amity

Wednesday, September 02, 2009

What a difference a year makes. Though I have known Myron Redford, and written about his wines, for more than 25 years, it was with some regret and dismay that I found myself struggling to appreciate Amity wines in some recent vintages. Though Myron has been growing grapes in Oregon since 1974, and producing wines at Amity since 1976, his wines seemed to miss the mark with uncomfortable frequency.

But after tasting through some of the current Amity releases, I am delighted to find that every bottle is crisp, fresh, fine-tuned, expressive, and true to Redford’s long-held goal of making wines that are modest in scale, and suited for mealtime. I can only guess that much credit goes to Darcy Pendergrass, who began working at Amity in 2001, and was named winemaker in 2007 (in partnership with Redford, who is presumably focusing more on marketing and being the face of the brand).

Granted, these five wines are just a sampling of the winery’s 17 or 18 different SKUs, but they include some of Amity’s most important offerings. The Amity 2007 Dry Gewurztraminer is a welcome return to form, after a very disappointing 2006. Exceptionally concentrated, unctuous, even oily, and revealing the floral/spicy character of the grape in all its glory, this complex wine just keeps on going. Jasmine, lemon polish, citrus and more flesh out the flavors, yet the moderate alcohol – 13.5% – and dry style keep it perfect for a range of foods, especially Thai.

The Amity 2007 Pinot Blanc also trumps the 2006, where both bottles I tasted were badly corked. I wish Amity would join the scores of Oregon wineries using screwcap closures for their white wines, but the new releases were all sound, and the pinot blanc, which Redford famously proposed years ago as a far better option than (pre-Dijon clone) chardonnay, mixed honeycomb highlights with juicy fruit flavors of yellow apple and Asian pear. Dry, with good grip, it’s another wine to add to the trio of outstanding pinot blancs profiled on this blog last week.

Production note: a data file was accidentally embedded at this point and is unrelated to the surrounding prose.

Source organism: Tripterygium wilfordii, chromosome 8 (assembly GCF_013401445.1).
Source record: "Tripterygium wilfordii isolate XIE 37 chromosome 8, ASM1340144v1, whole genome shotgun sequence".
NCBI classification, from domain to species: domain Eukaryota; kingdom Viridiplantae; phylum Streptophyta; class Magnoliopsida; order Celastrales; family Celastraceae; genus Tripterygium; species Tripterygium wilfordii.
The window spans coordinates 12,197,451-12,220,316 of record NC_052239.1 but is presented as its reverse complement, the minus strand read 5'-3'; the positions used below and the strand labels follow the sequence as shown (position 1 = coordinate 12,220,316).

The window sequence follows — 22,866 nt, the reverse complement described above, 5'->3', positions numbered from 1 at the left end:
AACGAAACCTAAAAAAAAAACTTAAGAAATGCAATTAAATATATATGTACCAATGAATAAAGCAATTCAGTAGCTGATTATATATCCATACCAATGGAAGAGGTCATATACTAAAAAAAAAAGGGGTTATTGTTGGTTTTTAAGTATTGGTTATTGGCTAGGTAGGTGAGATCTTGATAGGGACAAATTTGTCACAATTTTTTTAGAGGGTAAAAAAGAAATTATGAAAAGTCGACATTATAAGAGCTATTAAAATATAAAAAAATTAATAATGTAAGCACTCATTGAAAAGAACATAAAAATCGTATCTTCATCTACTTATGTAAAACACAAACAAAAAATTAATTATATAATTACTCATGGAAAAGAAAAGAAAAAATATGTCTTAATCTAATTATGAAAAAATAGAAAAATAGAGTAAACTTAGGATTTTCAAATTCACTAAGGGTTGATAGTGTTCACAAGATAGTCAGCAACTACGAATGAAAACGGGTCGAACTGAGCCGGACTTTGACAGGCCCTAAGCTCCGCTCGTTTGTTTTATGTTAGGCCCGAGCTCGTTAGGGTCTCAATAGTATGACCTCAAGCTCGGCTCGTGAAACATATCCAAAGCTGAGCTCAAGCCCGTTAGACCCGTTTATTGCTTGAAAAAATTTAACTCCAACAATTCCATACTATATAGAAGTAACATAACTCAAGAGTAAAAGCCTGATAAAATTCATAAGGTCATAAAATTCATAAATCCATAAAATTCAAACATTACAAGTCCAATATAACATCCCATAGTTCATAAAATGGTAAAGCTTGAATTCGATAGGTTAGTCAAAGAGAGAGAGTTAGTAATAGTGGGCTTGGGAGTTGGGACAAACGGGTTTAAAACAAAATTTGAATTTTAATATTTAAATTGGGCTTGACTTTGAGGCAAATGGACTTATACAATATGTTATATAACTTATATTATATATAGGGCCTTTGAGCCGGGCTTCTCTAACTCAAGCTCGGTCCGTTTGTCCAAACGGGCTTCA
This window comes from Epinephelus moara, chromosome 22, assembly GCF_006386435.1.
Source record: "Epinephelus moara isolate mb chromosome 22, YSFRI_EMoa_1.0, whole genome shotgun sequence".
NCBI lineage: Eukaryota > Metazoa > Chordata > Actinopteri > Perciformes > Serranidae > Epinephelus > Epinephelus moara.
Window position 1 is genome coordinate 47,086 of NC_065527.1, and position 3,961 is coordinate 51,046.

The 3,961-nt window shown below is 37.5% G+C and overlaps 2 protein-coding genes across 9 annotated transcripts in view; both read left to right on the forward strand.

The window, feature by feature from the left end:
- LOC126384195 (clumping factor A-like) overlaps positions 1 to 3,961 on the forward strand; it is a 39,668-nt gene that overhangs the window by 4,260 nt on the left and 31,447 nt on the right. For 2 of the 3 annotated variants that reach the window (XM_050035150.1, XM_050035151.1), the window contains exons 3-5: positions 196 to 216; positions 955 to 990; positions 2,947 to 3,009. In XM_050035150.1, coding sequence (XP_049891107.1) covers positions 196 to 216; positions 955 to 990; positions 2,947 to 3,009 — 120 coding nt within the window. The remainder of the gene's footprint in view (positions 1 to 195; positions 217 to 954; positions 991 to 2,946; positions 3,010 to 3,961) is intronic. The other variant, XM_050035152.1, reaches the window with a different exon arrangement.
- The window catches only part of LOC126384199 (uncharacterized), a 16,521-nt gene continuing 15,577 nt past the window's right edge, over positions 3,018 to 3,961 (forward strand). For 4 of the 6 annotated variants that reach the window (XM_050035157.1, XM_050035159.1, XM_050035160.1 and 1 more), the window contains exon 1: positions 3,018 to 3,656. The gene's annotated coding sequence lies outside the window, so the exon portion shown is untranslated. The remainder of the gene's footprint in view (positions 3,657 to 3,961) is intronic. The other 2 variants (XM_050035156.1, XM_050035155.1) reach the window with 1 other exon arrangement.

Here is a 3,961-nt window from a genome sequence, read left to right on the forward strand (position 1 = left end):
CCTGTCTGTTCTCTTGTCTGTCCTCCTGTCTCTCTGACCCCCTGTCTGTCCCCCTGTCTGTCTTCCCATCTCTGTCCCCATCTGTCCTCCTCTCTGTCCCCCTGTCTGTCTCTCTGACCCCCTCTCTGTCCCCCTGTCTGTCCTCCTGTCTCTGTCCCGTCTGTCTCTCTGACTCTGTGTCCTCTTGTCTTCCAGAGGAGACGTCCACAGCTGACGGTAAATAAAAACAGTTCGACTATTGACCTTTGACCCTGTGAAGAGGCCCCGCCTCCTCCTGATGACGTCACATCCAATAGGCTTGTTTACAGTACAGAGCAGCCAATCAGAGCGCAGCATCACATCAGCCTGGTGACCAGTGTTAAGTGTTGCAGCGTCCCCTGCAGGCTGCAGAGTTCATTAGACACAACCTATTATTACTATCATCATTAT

Amity Vineyards 2007 Riesling comes in at just 11% alcohol, yet feels vividly dry in the mouth. It’s less floral than many rieslings, but brings dried herb, paper, dried apple and other fruits in a range of flavors with plenty of dry extract and concentration. This will be a very fine autumn/Thanksgiving wine.

A pair of 2007 single-vineyard pinot noirs – from Crannell and Sunnyside – both out-perform their 2006 siblings. The Crannell is done in a high acid, low alcohol style with a range of rhubarb, citrus, crabapple, cinnamon spice and milk chocolate flavors that add elegant complexity to what might have been a rather simple, less than optimally ripe wine. The Sunnyside, my favorite by a slim margin, offers a very pretty nose of rose petals and cherries, then dives into a surprisingly substantial, even chewy mid-palate with nuances of earth, leaf and lots more of that rhubarb/pie cherry fruit.

None of these wines showed the sweaty, excessively stemmy character that I have found in some Amity wines in the past; all were very polished, nicely reflective of the vintage, and fine ambassadors for the house style. The pinots, I noticed, have also come down substantially in price, from $40 to $30.

http://amityvineyards.com

1 comment:

JHD said...

I have struggled with Myron's wines for years. Sometimes delightful, they have often been disappointing. I met him in '87, and thought he was a talented and gracious host. Somewhere along the way however, his wines started to wander. While he has hit some high notes, I have often wondered what he was doing. He served a searingly acidic/dry Riesling to me at that first meeting, and I questioned the lack of fruit. He indicated that he made it that way because he loved raw oysters, and wanted to serve them with something other than Chardonnay. Would the wine match with the food? I don't know. You have to admire his chutzpa; making wines that satisfies his vision, regardless of the marketplace. I am glad to hear he is doing well.

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